Viewing details around Australia

The Geminds runs from December 7 to 18 with the peak evening being the night of the 14th to the morning of the 15th. You can go and view the shooting stars on any night, but the information below is for the peak evening. On other nights it will be roughly the same. The main issue is to check moon rise, set and location because the moonlight can interfere with your evening sky watching by blocking out shooting stars.

In Sydney and Melbroune , viewing on the night of the 14th starts at about 11 pm. Though I think it would be better to wait until later when the radiant point is higher in the sky but before 3:45 am, when a crescent moon pops up over the horizon trying to spoil your viewing. However, as the core of the meteor shower will be to the north, so the moon won't really be a problem.

In Brisbane ,the Geminds can be veiwed from about 9 pm in the sky to the North East, and while the peak viewing time is around 4 am, you will be better off looking for them between 11 pm and 2:30 am before the rise of the moon. Though the waning crescent moon won't be too much of a problem.

In Adelaide ,you need to wait until nearly midnight for viewing the meteor shower and you should get the best view from 1:30 am right up until dawn, with the moon only turning up at 4 am.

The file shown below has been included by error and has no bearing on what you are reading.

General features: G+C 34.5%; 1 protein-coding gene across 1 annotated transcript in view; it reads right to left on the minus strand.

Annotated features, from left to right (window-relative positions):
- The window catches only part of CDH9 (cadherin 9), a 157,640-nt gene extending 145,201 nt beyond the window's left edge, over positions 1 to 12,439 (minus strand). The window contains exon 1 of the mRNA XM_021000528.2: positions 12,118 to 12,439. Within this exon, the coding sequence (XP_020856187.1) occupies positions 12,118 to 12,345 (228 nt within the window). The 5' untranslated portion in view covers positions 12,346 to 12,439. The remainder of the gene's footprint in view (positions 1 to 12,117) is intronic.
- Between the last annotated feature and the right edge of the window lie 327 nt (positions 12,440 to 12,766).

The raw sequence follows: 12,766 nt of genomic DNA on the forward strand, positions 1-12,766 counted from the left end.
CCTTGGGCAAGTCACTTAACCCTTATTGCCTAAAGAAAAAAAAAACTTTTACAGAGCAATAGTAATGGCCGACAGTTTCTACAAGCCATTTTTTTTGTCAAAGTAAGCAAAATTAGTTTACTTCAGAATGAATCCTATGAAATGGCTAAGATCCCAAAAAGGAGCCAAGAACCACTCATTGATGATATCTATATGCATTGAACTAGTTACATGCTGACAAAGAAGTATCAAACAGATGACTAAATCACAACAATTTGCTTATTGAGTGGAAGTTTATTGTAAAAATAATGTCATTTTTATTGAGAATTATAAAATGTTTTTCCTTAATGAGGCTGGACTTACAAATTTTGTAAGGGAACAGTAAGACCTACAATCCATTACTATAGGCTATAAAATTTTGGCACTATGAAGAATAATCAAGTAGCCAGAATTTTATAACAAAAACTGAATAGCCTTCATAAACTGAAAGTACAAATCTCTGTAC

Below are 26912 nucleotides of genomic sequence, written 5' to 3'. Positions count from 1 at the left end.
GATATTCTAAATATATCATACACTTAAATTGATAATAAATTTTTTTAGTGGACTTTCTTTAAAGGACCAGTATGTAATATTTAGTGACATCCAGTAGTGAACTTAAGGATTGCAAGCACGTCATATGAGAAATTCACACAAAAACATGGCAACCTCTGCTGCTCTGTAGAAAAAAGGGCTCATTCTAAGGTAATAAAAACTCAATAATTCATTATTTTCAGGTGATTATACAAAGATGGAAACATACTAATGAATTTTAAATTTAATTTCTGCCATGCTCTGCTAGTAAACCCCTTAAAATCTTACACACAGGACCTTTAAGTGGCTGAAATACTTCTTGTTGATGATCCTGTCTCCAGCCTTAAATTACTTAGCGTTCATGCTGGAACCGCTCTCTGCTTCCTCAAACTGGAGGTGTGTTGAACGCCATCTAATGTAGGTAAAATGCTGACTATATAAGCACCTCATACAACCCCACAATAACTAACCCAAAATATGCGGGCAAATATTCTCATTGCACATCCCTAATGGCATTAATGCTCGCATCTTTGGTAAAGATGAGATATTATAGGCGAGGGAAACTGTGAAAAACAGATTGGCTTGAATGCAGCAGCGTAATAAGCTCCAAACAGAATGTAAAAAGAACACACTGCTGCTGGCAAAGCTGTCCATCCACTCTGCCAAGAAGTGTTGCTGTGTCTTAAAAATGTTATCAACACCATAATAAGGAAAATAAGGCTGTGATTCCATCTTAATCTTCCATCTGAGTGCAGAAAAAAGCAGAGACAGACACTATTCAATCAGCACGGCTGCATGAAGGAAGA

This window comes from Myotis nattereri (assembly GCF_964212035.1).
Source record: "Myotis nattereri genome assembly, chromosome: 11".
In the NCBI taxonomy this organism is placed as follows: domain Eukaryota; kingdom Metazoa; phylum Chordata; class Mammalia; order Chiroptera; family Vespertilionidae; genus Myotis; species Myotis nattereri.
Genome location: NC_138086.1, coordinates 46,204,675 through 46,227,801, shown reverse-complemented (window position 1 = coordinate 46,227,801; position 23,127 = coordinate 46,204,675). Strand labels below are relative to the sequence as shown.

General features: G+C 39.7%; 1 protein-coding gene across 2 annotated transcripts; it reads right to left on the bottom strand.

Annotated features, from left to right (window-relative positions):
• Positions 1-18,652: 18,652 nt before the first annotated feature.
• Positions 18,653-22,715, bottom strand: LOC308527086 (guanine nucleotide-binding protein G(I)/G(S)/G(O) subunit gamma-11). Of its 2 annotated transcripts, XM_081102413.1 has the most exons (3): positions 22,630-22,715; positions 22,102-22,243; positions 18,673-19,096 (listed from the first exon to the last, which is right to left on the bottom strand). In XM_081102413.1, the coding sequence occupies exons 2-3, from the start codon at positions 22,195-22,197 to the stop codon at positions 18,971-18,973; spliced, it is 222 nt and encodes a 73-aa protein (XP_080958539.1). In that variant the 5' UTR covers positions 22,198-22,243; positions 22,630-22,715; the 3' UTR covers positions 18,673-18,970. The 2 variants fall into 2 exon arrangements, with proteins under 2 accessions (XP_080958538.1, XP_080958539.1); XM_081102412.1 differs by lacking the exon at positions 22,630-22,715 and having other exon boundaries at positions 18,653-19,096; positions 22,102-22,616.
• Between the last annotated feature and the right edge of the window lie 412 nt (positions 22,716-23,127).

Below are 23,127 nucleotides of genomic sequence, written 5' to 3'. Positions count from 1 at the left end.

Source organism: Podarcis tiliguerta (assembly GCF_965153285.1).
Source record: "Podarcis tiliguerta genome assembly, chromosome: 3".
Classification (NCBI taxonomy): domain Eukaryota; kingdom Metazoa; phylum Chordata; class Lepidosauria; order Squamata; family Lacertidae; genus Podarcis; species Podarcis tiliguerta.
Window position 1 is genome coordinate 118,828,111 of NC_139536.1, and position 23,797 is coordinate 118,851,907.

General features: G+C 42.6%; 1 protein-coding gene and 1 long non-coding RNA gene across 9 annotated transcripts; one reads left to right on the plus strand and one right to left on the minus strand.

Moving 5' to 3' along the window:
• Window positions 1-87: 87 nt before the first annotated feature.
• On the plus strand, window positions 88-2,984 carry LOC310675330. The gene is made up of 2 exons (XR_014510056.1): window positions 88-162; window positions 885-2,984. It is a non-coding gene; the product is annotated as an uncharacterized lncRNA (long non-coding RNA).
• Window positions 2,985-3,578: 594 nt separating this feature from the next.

Over in Perth you can watch the meteor shower from 10 pm until dawn, but of course after midnight will be better, especially as moonrise is not until after 3 am.

Photographing a shooting star

Capturing a shooting star in a photo is a combination of a good camera, the right settings, patience and a great deal of luck. Yes, you do need a decent camera such as DSLR or mirrorless camera. Shooting stars are both quick and fairly faint so you want to use the fastest lens you have. Your typical lens will have the smallest, that is fastest, f-stop setting of f/3.5. If that is the fastest lens you have, then use it. But if you have a f/2.5 or even better, f/2 lens, then that will be better.

Set up your camera with a nice view of the sky. The tricky bit is how long you should set the exposure for. The most common exposure length would be about 10 to 25 seconds. Though of course with a faster lens you will want to use a shorter setting. On the other hand, the longer the exposure will capture more of the star field, and if the sky has even some light in it, capture some of the scenery as well.

Photograph courtesy of Amir shahcheraghian @ Wikimedia
Photograph courtesy of Amir shahcheraghian @ Wikimedia

Shooting stars are too fast to hit the button when you see one, so you need to have the camera on continuous shooting mode. If you are with friends, turn off the camera screen to avoid messing with their night vision. Basically, you let the camera take lots of photos and then go through the shots to see if you captured a shooting star. With the expected frequency of the Geminids, your chances are pretty good. In fact, often photographs of the Geminids contain more than one shooting star.
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Why? Up to 120 multicoloured shooting stars per hour
When: Best viewed from around 11 pm to dawn
Where: In the night sky to the north
Your Comment
Wow this sounds amazing, it would be great to photograph a shooting star!
by Jay Johnson (score: 3|1368) 1206 days ago
Cool !
by vdarg (score: 1|27) 1160 days ago
Cool !
by vdarg (score: 1|27) 1160 days ago